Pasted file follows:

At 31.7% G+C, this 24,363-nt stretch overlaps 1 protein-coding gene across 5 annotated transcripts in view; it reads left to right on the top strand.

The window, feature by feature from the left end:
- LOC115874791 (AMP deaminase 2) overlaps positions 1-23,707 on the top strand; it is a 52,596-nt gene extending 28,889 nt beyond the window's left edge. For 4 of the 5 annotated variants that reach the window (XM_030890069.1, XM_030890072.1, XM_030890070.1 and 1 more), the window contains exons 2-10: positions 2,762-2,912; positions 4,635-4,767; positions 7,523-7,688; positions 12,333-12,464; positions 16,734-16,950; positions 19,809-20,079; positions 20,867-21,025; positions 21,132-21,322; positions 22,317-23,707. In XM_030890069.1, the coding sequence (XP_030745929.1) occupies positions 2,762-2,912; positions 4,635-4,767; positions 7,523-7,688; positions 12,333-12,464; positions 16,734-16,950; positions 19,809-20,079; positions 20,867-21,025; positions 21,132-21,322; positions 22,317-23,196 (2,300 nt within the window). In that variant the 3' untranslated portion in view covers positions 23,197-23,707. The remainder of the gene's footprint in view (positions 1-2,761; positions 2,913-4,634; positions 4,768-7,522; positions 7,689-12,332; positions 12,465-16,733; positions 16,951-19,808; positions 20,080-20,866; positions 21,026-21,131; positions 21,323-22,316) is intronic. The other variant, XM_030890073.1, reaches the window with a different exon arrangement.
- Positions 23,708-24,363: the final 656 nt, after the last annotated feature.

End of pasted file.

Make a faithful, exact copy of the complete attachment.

At 31.7% G+C, this 24,363-nt stretch overlaps 1 protein-coding gene across 5 annotated transcripts in view; it reads left to right on the top strand.

The window, feature by feature from the left end:
- LOC115874791 (AMP deaminase 2) overlaps positions 1-23,707 on the top strand; it is a 52,596-nt gene extending 28,889 nt beyond the window's left edge. For 4 of the 5 annotated variants that reach the window (XM_030890069.1, XM_030890072.1, XM_030890070.1 and 1 more), the window contains exons 2-10: positions 2,762-2,912; positions 4,635-4,767; positions 7,523-7,688; positions 12,333-12,464; positions 16,734-16,950; positions 19,809-20,079; positions 20,867-21,025; positions 21,132-21,322; positions 22,317-23,707. In XM_030890069.1, the coding sequence (XP_030745929.1) occupies positions 2,762-2,912; positions 4,635-4,767; positions 7,523-7,688; positions 12,333-12,464; positions 16,734-16,950; positions 19,809-20,079; positions 20,867-21,025; positions 21,132-21,322; positions 22,317-23,196 (2,300 nt within the window). In that variant the 3' untranslated portion in view covers positions 23,197-23,707. The remainder of the gene's footprint in view (positions 1-2,761; positions 2,913-4,634; positions 4,768-7,522; positions 7,689-12,332; positions 12,465-16,733; positions 16,951-19,808; positions 20,080-20,866; positions 21,026-21,131; positions 21,323-22,316) is intronic. The other variant, XM_030890073.1, reaches the window with a different exon arrangement.
- Positions 23,708-24,363: the final 656 nt, after the last annotated feature.